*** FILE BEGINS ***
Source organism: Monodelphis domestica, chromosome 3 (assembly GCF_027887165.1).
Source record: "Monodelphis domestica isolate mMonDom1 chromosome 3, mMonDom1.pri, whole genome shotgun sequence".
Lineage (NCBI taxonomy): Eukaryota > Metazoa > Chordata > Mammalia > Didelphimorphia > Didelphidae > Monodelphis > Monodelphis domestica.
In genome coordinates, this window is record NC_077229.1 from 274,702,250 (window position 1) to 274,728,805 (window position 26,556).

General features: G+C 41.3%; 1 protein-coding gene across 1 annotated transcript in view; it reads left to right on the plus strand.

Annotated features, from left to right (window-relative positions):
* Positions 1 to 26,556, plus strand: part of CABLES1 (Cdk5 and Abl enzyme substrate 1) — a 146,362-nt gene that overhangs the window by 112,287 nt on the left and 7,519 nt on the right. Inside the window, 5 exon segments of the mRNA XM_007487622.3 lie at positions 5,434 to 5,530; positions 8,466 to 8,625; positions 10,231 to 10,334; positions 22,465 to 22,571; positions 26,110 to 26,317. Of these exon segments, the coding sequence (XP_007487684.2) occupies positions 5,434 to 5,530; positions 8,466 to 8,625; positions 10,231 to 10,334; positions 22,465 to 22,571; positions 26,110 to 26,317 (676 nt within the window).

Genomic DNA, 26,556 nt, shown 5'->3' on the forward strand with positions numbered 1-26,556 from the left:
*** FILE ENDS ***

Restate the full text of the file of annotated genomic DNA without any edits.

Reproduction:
Source organism: Monodelphis domestica, chromosome 3 (assembly GCF_027887165.1).
Source record: "Monodelphis domestica isolate mMonDom1 chromosome 3, mMonDom1.pri, whole genome shotgun sequence".
Lineage (NCBI taxonomy): Eukaryota > Metazoa > Chordata > Mammalia > Didelphimorphia > Didelphidae > Monodelphis > Monodelphis domestica.
In genome coordinates, this window is record NC_077229.1 from 274,702,250 (window position 1) to 274,728,805 (window position 26,556).

General features: G+C 41.3%; 1 protein-coding gene across 1 annotated transcript in view; it reads left to right on the plus strand.

Annotated features, from left to right (window-relative positions):
* Positions 1 to 26,556, plus strand: part of CABLES1 (Cdk5 and Abl enzyme substrate 1) — a 146,362-nt gene that overhangs the window by 112,287 nt on the left and 7,519 nt on the right. Inside the window, 5 exon segments of the mRNA XM_007487622.3 lie at positions 5,434 to 5,530; positions 8,466 to 8,625; positions 10,231 to 10,334; positions 22,465 to 22,571; positions 26,110 to 26,317. Of these exon segments, the coding sequence (XP_007487684.2) occupies positions 5,434 to 5,530; positions 8,466 to 8,625; positions 10,231 to 10,334; positions 22,465 to 22,571; positions 26,110 to 26,317 (676 nt within the window).

Genomic DNA, 26,556 nt, shown 5'->3' on the forward strand with positions numbered 1-26,556 from the left: